We’ve been waiting a long time for things in science-fiction movies to become reality, and while we may not have a flying car just yet, it looks like we are one step closer in harnessing the power of thought.
Most people don’t realize that thoughts have substance; every thought is generated by a brainwave, and like radiowaves, brainwaves can be controlled, manipulated and applied to objects in the environment. The only problem is research utilizing brain waves has been slow in development, though advancements have been made for people with certain disabilities.
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Now, however, science has gotten one step closer to making brainwave technology more universally applicable. Researchers from Switzerland have developed a way to use brainwaves–the power of their thoughts–to turn gene expression on and off in laboratory mice.
“For the first time, we have been able to tap into human brainwaves, transfer them wirelessly to a gene network and regulate the expression of a gene depending on the type of thought,” said study author, Prof. Martin Fussenegger, to MNT. “Being able to control gene expression via the power of thought is a dream that we’ve been chasing for over a decade.”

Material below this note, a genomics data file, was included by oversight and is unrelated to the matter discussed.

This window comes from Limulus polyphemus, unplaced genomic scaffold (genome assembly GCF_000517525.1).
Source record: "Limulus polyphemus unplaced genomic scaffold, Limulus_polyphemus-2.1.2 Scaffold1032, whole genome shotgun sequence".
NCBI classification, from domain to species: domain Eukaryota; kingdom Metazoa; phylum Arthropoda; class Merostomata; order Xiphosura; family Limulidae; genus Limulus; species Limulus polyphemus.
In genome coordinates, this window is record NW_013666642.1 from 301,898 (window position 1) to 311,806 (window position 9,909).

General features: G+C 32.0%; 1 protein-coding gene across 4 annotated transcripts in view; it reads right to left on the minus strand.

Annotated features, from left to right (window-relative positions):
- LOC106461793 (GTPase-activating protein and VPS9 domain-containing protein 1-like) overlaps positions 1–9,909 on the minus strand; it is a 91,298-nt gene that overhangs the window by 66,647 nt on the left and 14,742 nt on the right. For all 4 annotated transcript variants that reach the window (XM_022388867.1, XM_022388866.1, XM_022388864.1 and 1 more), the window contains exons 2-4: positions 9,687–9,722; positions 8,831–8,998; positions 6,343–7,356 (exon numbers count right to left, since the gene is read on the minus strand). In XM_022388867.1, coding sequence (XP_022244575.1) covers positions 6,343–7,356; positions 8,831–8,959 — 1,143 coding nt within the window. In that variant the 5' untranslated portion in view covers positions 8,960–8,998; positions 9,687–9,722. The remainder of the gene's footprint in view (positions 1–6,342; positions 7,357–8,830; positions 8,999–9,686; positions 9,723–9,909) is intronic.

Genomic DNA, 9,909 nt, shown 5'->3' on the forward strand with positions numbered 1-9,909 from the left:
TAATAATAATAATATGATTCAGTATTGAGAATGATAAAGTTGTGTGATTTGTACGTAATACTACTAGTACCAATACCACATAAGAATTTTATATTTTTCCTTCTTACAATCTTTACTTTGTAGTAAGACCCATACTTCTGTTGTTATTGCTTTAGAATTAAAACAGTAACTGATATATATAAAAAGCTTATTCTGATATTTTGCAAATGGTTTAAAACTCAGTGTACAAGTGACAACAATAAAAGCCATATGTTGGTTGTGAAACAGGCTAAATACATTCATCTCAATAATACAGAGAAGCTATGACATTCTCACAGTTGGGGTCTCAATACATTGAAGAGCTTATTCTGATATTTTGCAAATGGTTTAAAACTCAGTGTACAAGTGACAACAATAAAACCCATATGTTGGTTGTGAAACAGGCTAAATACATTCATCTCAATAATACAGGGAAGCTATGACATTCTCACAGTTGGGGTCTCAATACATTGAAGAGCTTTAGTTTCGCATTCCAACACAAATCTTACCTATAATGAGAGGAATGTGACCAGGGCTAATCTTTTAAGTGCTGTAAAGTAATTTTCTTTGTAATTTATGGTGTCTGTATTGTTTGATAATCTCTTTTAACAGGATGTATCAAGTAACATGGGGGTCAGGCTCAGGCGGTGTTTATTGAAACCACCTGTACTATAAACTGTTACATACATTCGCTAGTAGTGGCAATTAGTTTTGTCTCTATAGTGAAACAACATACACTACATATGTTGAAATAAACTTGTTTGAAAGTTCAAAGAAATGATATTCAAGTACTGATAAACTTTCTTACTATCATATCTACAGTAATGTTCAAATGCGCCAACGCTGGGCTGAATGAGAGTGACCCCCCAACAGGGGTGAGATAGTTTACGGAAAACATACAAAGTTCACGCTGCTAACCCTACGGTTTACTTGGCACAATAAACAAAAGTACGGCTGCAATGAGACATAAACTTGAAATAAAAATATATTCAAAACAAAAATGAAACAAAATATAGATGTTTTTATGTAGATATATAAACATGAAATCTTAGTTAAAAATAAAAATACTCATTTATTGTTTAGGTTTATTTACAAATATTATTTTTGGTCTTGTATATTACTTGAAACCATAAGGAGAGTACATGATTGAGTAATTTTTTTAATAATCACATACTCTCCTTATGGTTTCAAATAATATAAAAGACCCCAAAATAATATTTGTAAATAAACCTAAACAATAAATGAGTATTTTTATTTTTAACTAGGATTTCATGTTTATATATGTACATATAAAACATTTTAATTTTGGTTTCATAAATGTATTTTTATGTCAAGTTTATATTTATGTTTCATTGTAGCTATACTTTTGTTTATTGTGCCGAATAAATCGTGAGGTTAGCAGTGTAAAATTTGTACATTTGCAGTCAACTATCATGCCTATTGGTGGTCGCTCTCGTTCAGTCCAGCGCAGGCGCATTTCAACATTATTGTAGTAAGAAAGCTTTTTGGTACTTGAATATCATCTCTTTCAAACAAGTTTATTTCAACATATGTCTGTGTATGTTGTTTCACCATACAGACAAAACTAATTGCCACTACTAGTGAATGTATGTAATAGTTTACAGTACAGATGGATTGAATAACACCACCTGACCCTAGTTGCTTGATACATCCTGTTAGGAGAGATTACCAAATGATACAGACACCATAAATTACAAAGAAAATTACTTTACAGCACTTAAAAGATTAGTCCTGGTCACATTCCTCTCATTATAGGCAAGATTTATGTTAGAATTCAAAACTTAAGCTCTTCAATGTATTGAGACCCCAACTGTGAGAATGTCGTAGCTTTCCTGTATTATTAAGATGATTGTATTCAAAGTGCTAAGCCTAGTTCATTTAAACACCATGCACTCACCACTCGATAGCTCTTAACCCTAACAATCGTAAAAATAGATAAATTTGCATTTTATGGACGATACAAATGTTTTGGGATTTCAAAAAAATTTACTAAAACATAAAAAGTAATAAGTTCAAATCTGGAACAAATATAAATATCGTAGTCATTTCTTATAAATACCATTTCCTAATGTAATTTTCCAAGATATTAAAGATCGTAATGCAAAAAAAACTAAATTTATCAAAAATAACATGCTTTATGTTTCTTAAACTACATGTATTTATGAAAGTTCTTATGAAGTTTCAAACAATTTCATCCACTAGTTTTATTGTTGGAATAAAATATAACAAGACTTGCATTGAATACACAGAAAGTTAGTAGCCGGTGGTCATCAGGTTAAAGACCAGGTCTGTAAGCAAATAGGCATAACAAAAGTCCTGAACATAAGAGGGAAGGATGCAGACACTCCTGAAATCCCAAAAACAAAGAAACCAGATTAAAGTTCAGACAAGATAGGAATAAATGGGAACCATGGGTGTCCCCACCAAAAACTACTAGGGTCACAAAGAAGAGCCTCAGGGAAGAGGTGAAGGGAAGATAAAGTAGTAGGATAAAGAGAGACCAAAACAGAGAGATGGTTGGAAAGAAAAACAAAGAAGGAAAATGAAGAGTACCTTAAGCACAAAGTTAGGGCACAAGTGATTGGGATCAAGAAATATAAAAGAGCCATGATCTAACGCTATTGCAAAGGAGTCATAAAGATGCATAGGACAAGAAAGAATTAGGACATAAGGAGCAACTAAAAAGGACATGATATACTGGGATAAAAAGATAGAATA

Gene expression refers to the process by which gene products are made within the body. Materials from News Medical explain expression occurs when the genetic instructions contained by genes are used to synthesize things like proteins, which then go on to perform essential functions as enzymes, hormones and receptors, among others. Certain diseases are the result of, or can cause, inappropriate gene expression in the body. Certain forms of breast cancer, degenerative neurological disease and autoimmune conditions can all be the result of gene expression.
The technology is far from being able to be used to influence diseases in humans, however. At the moment, researchers have only been able to apply the power of the mind to gene expression in laboratory mice, creating the protein alkaline phosphatase (SEAP), which is easily detectable for research purposes. Mice in the study were implanted with engineered cells created to manufacture SEAP, and those cells were then controlled by human participants in the lab.
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“Cybernetics has pioneered mind-controlled electromechanical man-machine interfaces that allow brain activities to intentionally control bionic prostheses, and optogenetics has established electromolecular machine-man interfaces that enable light-controlled therapeutic interventions by modulating brain, heart and gene activities,” wrote the researchers in their report. “By combining cybernetics with optogenetics, we now provide the missing link enabling mental states such as biofeedback, concentration and meditation to directly control the transgene expression in living cells and mammals.”
The team hopes to eventually develop technology based on the power of the mind that can help individuals who suffer from conditions involving inappropriate gene expression.